Diet containing meat and eggs rich in the fatty acid helped reduce chance of heart attack.
A new study now finds that meat and eggs from chicken fed a diet that is rich in omega 3 are likely to reduce risks of heart attacks, strokes, dementia and depression.
Omega 3 fatty acids are known to be beneficial for the brain, eyes, arteries and general good health and are normally found in oily fish.
New research on eggs and meat from chickens given a diet including an algae which is rich in the substance offer shows similar human health benefits.
The research which was carried out by the Royal College of Surgeons in Ireland on behalf of Belfast-based farming and food company Devenish aims on improving the health of chicken meat and eggs for 10 years in a partnership with Waitrose and its chicken suppliers, Moy Park.
Participants of the trial saw an increase in omega-3-PUFA levels in blood and a positive shift in what is described as the 'omega-3 Index'- a test that measures the amount of the omega-3 fatty acids, Docosahexaenoic Acid (DHA) and Eicosapentaenoic Acid (EPA) in red blood cell membranes.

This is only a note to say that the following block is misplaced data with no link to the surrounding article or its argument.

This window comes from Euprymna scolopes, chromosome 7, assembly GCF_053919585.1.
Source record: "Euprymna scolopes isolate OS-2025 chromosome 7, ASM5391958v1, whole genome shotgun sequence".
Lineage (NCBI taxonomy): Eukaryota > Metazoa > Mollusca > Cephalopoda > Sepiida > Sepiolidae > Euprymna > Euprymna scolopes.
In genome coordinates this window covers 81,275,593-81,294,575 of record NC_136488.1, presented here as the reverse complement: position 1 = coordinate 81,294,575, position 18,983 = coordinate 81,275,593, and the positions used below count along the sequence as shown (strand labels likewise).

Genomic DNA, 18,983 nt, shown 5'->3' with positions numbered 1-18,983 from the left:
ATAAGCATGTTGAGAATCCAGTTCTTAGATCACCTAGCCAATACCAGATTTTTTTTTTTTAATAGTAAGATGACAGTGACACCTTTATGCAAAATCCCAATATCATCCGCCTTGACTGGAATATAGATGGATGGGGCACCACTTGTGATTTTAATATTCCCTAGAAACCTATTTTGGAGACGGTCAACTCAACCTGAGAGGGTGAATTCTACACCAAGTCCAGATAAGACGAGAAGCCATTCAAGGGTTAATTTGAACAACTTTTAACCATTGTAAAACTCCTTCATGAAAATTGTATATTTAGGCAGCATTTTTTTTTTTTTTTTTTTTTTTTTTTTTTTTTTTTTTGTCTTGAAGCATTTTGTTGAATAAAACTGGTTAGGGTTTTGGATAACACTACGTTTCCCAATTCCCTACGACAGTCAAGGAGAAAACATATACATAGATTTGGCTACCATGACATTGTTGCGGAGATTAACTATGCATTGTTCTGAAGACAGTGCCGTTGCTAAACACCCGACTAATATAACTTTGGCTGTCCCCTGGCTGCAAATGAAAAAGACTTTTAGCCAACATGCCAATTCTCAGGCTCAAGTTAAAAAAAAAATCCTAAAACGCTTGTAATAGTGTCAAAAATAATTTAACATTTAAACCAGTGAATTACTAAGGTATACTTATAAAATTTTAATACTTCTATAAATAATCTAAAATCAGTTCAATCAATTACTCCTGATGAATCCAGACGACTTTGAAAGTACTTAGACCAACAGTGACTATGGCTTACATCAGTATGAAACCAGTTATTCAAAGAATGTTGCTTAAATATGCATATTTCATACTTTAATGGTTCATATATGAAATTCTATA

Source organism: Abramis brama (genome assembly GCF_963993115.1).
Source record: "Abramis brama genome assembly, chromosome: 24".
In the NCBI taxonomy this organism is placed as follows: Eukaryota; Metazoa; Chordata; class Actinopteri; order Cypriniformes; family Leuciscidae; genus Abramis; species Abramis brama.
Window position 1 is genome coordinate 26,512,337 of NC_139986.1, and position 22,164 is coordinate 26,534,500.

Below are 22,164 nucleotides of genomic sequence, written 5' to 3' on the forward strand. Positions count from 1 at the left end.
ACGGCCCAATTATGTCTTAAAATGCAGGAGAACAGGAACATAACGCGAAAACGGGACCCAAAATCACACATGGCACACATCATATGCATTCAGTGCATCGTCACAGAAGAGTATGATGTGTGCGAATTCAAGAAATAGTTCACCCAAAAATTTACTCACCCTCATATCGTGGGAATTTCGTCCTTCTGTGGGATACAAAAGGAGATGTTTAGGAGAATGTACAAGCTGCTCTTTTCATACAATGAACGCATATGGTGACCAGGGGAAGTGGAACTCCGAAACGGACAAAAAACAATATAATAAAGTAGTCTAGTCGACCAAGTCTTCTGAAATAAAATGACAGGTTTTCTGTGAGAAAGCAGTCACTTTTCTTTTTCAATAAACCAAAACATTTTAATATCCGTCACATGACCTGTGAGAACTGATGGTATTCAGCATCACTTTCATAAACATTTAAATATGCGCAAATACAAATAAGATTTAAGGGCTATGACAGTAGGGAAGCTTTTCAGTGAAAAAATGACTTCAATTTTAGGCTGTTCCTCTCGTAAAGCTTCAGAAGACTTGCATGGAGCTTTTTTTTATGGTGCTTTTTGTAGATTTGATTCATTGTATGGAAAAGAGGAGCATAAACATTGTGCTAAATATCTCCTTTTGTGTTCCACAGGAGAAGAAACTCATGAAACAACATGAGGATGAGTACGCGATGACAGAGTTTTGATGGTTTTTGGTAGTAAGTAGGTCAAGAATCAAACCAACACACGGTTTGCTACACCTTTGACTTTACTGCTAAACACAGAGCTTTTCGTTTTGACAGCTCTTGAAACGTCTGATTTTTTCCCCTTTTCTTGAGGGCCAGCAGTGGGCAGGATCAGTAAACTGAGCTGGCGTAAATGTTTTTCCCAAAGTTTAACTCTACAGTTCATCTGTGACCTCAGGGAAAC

A low omega-3 Index indicates a heightened risk of heart and brain disease. The number of people who fell into this category halved during the trial.
The results of the six month clinical trial were presented on a world stage at the American Heart Association Scientific Sessions Conference in Anaheim, California.